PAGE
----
European Investment Bank to phase out fossil fuel investment
EIB new lending policy raises concerns for $200bn billion gas projects
The European Investment Bank (EIB) will stop financing fossil fuel energy projects from the end of 2021.
The bank’s new energy lending policy aligns its funding decisions with the goal of the Paris Agreement. As such it will no longer finance unabated fossil fuel projects.
Since 2013 the EU’s lending arm has funded $15bn (£11.6bn, €13.6bn) of fossil fuel projects, and last year it spent about $2.2bn.
EIB vice-president Emma Navarro, in charge of climate action and environment, said: “To meet the Paris climate goals we urgently need to raise our level of ambition and this is precisely what we have done today”.
Under the new policy, energy projects applying for EU funding need to show they can produce one kilowatt hour of energy while emitting less than 250 grams of carbon dioxide.
This excludes traditional gas-burning power plants, and raises concerns for the gas industry, which has received more than $200bn in investment for liquefied natural gas projects over the next five years.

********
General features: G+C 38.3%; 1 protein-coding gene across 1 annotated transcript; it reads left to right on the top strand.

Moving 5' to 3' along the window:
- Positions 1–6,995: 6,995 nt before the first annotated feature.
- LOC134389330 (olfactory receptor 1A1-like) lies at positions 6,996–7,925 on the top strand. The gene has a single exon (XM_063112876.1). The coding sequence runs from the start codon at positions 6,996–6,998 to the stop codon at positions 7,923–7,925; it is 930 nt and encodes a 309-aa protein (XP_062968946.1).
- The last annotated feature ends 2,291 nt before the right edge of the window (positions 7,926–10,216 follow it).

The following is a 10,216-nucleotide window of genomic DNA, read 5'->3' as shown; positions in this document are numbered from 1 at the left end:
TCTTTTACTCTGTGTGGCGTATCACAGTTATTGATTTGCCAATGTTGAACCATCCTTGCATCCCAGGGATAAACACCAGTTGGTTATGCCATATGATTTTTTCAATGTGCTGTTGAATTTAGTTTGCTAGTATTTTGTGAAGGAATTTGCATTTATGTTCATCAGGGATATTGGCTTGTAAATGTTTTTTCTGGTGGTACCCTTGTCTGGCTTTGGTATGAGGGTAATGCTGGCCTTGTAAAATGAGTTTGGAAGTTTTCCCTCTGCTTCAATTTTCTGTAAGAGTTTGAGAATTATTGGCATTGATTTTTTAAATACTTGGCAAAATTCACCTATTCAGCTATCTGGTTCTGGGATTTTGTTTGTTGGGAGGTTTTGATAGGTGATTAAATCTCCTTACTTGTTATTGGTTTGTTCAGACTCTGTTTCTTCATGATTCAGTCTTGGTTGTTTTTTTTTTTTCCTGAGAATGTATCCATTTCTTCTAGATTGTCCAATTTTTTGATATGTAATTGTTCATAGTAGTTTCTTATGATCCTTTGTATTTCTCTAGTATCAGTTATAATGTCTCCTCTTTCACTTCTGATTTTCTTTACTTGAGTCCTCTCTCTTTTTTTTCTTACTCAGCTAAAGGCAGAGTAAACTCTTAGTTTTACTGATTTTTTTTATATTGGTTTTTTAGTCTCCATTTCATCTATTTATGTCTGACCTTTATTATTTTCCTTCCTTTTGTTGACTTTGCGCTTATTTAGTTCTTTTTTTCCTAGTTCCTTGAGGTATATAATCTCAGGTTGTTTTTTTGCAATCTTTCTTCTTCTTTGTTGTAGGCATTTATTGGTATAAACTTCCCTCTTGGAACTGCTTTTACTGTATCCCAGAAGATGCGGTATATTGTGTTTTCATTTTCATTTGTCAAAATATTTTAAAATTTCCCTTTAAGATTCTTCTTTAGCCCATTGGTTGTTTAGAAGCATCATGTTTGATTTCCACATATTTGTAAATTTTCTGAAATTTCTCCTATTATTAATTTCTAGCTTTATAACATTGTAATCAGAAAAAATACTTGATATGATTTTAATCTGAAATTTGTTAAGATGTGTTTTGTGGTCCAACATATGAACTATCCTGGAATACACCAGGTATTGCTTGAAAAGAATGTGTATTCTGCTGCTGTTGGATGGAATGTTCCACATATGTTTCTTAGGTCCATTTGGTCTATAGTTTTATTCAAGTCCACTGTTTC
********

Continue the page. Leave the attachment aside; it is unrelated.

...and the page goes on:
Gas projects are still possible, but they need to use "new technologies", including carbon capture and storage, combining heat and power generation, or mixing in renewable gases with fossil natural gas.
Under the new strategy the EIB aims to:
- Support €1 trillion of investments in climate action and environmental sustainability from 2021 to 2030
- Increase the share of its financing dedicated to environmental sustainability to 50% by 2025
- Align all its financing activities with the goals of the Paris agreement by the end of 2020
According to EIB president Werner Hoyer, it is the most “ambitious climate investment strategy of any public financial institution anywhere”.
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